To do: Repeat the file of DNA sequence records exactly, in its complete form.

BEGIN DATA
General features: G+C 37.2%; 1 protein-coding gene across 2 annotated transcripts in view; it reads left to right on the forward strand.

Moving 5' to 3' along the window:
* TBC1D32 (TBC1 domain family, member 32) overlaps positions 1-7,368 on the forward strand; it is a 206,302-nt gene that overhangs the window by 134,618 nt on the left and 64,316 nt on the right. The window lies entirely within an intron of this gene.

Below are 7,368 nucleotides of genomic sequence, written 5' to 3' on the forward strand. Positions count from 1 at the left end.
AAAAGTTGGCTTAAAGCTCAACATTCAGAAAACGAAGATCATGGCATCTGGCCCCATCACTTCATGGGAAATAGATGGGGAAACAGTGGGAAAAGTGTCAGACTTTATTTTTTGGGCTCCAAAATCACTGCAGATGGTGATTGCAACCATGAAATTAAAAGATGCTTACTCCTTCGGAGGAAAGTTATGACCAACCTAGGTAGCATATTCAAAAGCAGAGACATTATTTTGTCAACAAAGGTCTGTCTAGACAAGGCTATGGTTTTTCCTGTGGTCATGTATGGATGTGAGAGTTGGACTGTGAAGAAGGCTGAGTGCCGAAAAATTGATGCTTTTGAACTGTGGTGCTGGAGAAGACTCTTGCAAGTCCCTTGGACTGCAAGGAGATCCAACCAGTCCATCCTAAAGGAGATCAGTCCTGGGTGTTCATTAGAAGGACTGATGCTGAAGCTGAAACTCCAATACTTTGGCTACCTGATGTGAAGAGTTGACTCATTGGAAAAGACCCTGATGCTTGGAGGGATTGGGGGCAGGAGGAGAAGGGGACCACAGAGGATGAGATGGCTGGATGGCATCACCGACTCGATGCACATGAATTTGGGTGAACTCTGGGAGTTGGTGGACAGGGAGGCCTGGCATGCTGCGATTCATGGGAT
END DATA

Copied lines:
General features: G+C 37.2%; 1 protein-coding gene across 2 annotated transcripts in view; it reads left to right on the forward strand.

Moving 5' to 3' along the window:
* TBC1D32 (TBC1 domain family, member 32) overlaps positions 1-7,368 on the forward strand; it is a 206,302-nt gene that overhangs the window by 134,618 nt on the left and 64,316 nt on the right. The window lies entirely within an intron of this gene.

Below are 7,368 nucleotides of genomic sequence, written 5' to 3' on the forward strand. Positions count from 1 at the left end.
AAAAGTTGGCTTAAAGCTCAACATTCAGAAAACGAAGATCATGGCATCTGGCCCCATCACTTCATGGGAAATAGATGGGGAAACAGTGGGAAAAGTGTCAGACTTTATTTTTTGGGCTCCAAAATCACTGCAGATGGTGATTGCAACCATGAAATTAAAAGATGCTTACTCCTTCGGAGGAAAGTTATGACCAACCTAGGTAGCATATTCAAAAGCAGAGACATTATTTTGTCAACAAAGGTCTGTCTAGACAAGGCTATGGTTTTTCCTGTGGTCATGTATGGATGTGAGAGTTGGACTGTGAAGAAGGCTGAGTGCCGAAAAATTGATGCTTTTGAACTGTGGTGCTGGAGAAGACTCTTGCAAGTCCCTTGGACTGCAAGGAGATCCAACCAGTCCATCCTAAAGGAGATCAGTCCTGGGTGTTCATTAGAAGGACTGATGCTGAAGCTGAAACTCCAATACTTTGGCTACCTGATGTGAAGAGTTGACTCATTGGAAAAGACCCTGATGCTTGGAGGGATTGGGGGCAGGAGGAGAAGGGGACCACAGAGGATGAGATGGCTGGATGGCATCACCGACTCGATGCACATGAATTTGGGTGAACTCTGGGAGTTGGTGGACAGGGAGGCCTGGCATGCTGCGATTCATGGGAT